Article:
In a retrospective before-and-after study, Lu et al24 found increased odds of wound hematomas after fixed-dose chemical thromboprophylaxis guideline implementation at a single academic institution (0.4% preguidance vs 0.7% postguideline; adjusted odds ratio 2.34, 95% CI 1.54–3.57). We found wound complications in 4% of participants, which did not significantly differ by enoxaparin dosing regimen; however, we did not have a no prophylaxis comparison. Although not statistically significant, differences between groups may be clinically significant. Notably, supraprophylactic peak anti-Xa levels were rare.

Guidelines differ on suggested length of postpartum thromboprophylaxis to inpatient only compared with post–hospital discharge.4,10,11 Our institution uses an extended therapy protocol with enoxaparin continued outpatient. Weight-based dosing remained more effective than fixed dosing in achieving prophylactic peak anti-Xa levels at the postoperative visit.

Although enoxaparin prophylaxis is effective at preventing postoperative VTE in nonobstetric surgical populations, no prospective data have demonstrated efficacy of enoxaparin prophylaxis to prevent postcesarean VTE.25–27 Critical discourse on the best approach to postpartum thromboprophylaxis is ongoing and use varies widely across the United States.25,26,28,29 If we consider adequate prophylaxis as a prerequisite to evaluating efficacy, weight-based enoxaparin for thromboprophylaxis should be the intervention evaluated in future prospective studies addressing this question.

Our study has several strengths. This trial is randomized and larger than previous studies evaluating weight-based enoxaparin in individuals after cesarean delivery. Individuals with and without obesity were included, increasing generalizability. We measured the peak anti-Xa at steady state and at outpatient follow-up visits.

Our study also has limitations. We had multiple missed primary outcome collections and slower than anticipated accrual largely reflecting recruitment during the coronavirus disease 2019 (COVID-19) pandemic.30 Patients were discharged earlier from the hospital than anticipated during the pandemic and were not willing to have home visits from the research staff for ascertainment of the primary outcome after discharge for fear of contracting severe acute respiratory syndrome coronavirus 2 (SARS-CoV-2). To address missingness, we completed worst case imputation in the primary analysis and completed a secondary complete case analysis. Findings were similar in both analyses. Additional individuals were lost to follow-up for outpatient peak anti-Xa level ascertainment, yielding high rates of imputation and potential for bias in this measure. Prior studies have not reported on outpatient peak anti-Xa levels; we report these findings, despite their limitations, as they add to the literature. Participant compliance to therapy after hospital discharge is uncertain. There remains a possibility that patients were seen outside of our health care system and outcomes were not ascertained. The trial was unmasked, which may have introduced bias. However, this would not have affected the primary outcome, which was an objectively measured anti-Xa level.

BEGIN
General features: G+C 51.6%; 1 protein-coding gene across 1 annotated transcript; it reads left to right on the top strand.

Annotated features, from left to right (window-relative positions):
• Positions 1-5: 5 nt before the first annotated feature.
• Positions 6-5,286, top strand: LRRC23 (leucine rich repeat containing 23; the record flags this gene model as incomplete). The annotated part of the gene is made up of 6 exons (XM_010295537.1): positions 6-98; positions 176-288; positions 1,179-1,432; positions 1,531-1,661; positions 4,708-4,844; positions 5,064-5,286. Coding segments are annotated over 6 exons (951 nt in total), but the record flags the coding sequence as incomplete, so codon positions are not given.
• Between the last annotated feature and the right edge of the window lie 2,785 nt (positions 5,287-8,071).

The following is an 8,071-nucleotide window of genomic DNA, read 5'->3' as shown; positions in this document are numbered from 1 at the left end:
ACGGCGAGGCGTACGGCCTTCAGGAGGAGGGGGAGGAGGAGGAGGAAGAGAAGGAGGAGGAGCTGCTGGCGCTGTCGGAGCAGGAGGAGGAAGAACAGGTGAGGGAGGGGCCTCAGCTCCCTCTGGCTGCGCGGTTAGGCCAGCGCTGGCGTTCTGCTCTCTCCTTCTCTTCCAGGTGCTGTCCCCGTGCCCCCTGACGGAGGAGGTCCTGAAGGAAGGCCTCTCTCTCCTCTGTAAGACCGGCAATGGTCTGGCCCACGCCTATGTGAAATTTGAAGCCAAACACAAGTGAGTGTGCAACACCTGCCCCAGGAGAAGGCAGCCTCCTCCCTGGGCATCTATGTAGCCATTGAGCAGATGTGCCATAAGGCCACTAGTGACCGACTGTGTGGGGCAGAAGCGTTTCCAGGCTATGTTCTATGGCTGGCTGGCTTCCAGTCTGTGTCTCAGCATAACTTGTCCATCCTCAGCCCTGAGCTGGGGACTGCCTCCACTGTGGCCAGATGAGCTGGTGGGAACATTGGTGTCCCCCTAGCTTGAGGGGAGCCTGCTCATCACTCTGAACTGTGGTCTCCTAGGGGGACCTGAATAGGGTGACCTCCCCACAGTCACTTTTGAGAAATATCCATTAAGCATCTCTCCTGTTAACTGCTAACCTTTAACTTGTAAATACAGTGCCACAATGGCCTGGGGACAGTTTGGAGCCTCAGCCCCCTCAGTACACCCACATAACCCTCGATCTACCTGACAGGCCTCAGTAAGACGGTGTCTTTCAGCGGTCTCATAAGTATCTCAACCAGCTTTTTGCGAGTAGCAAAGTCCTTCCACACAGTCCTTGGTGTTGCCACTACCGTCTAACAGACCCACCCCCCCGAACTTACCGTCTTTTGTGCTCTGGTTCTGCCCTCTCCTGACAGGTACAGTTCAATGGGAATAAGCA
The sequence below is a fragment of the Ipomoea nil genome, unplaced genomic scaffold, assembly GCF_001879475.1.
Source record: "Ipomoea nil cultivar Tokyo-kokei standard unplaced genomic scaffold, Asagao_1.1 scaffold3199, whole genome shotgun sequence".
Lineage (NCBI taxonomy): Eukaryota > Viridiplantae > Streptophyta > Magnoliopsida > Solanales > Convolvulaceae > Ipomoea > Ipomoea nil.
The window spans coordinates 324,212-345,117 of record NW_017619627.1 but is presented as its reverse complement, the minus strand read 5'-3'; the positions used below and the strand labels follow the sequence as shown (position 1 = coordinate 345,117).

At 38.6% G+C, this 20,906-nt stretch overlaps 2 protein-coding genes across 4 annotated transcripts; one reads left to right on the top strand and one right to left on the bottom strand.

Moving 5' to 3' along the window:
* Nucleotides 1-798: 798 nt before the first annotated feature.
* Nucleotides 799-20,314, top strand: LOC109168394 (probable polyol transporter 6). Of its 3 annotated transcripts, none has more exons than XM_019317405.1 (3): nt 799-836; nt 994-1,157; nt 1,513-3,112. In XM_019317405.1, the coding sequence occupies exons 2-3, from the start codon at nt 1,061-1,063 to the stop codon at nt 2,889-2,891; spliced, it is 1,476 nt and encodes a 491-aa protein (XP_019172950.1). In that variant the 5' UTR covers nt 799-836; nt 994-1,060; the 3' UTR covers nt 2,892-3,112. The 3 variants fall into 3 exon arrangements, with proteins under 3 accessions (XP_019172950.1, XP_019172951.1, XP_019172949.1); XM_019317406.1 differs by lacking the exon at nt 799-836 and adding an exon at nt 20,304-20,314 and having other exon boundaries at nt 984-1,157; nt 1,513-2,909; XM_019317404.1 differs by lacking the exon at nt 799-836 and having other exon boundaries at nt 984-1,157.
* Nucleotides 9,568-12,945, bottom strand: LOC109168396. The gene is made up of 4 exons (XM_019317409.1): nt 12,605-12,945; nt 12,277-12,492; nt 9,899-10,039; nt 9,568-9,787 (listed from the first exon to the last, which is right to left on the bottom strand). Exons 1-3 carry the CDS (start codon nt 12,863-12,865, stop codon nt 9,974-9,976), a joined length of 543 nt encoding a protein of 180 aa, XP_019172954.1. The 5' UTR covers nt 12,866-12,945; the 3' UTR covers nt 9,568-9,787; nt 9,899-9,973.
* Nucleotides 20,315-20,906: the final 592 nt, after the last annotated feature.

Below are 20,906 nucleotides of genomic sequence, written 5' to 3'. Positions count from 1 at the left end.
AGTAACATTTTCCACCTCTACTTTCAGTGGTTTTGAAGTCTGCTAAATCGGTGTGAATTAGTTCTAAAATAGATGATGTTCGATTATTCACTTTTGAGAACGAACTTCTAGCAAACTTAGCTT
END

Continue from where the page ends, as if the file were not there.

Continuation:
Trials stopped early for benefit are at risk to overestimate treatment effects secondary to greater variability with a smaller sample size. However, the Pocock boundary selected for this trial requires less extreme differences at the time of interim analysis than other spending functions, resulting on average, in a lower risk for overstated differences.31 Although statistical power was retained for the primary outcome, differences in secondary outcomes should be considered exploratory. Further, subanalyses by weight and BMI category were not completed secondary to the smaller final sample size than originally anticipated after stopping of the trial for efficacy.

In conclusion, among individuals after cesarean delivery, weight-based enoxaparin dosing was more effective than fixed enoxaparin dosing in achieving prophylactic peak anti-Xa levels. A question not answered by this study is whether chemical thromboprophylaxis is effective or safe, who are appropriate candidates, and on what scale it should be used after cesarean delivery.

Authors' Data Sharing Statement

  • Will individual participant data be available (including data dictionaries)? Yes, upon reasonable request within 1 year of publication.
  • What data in particular will be shared? Not applicable.
  • What other documents will be available? Not applicable.
  • When will data be available (start and end dates)? Not applicable.
  • By what access criteria will data be shared (including with whom, for what types of analyses, and by what mechanism)? Not applicable.


1. Clark SL, Belfort MA. The case for a national maternal mortality review committee. Obstet Gynecol 2017;130:198–202. doi: 10.1097/aog.0000000000002062
2. Metz TD. Eliminating preventable maternal deaths in the United States: progress made and next steps. Obstet Gynecol 2018;132:1040–5. doi: 10.1097/aog.0000000000002851
3. Tepper NK, Boulet SL, Whiteman MK, Monsour M, Marchbanks PA, Hooper WC, et al. Postpartum venous thromboembolism: incidence and risk factors. Obstet Gynecol 2014;123:987–96. doi: 10.1097/aog.0000000000000230
4. Thromboembolism in pregnancy. ACOG Practice Bulletin No. 196. American College of Obstetricians and Gynecologists. Obstet Gynecol 2018;132:e1–17. doi: 10.1097/aog.0000000000002706
5. Sultan AA, West J, Tata LJ, Fleming KM, Nelson-Piercy C, Grainge MJ. Risk of first venous thromboembolism in and around pregnancy: a population-based cohort study. Br J Haematol 2012;156:366–73. doi: 10.1111/j.1365-2141.2011.08956.x
6. Kamel H, Navi BB, Sriram N, Hovsepian DA, Devereux RB, Elkind MS. Risk of a thrombotic event after the 6-week postpartum period. N Engl J Med 2014;370:1307–15. doi: 10.1056/NEJMoa1311485
7. Clark SL, Belfort MA, Dildy GA, Herbst MA, Meyers JA, Hankins GD. Maternal death in the 21st century: causes, prevention, and relationship to cesarean delivery. Am J Obstet Gynecol 2008;199:36.e1–5. doi: 10.1016/j.ajog.2008.03.007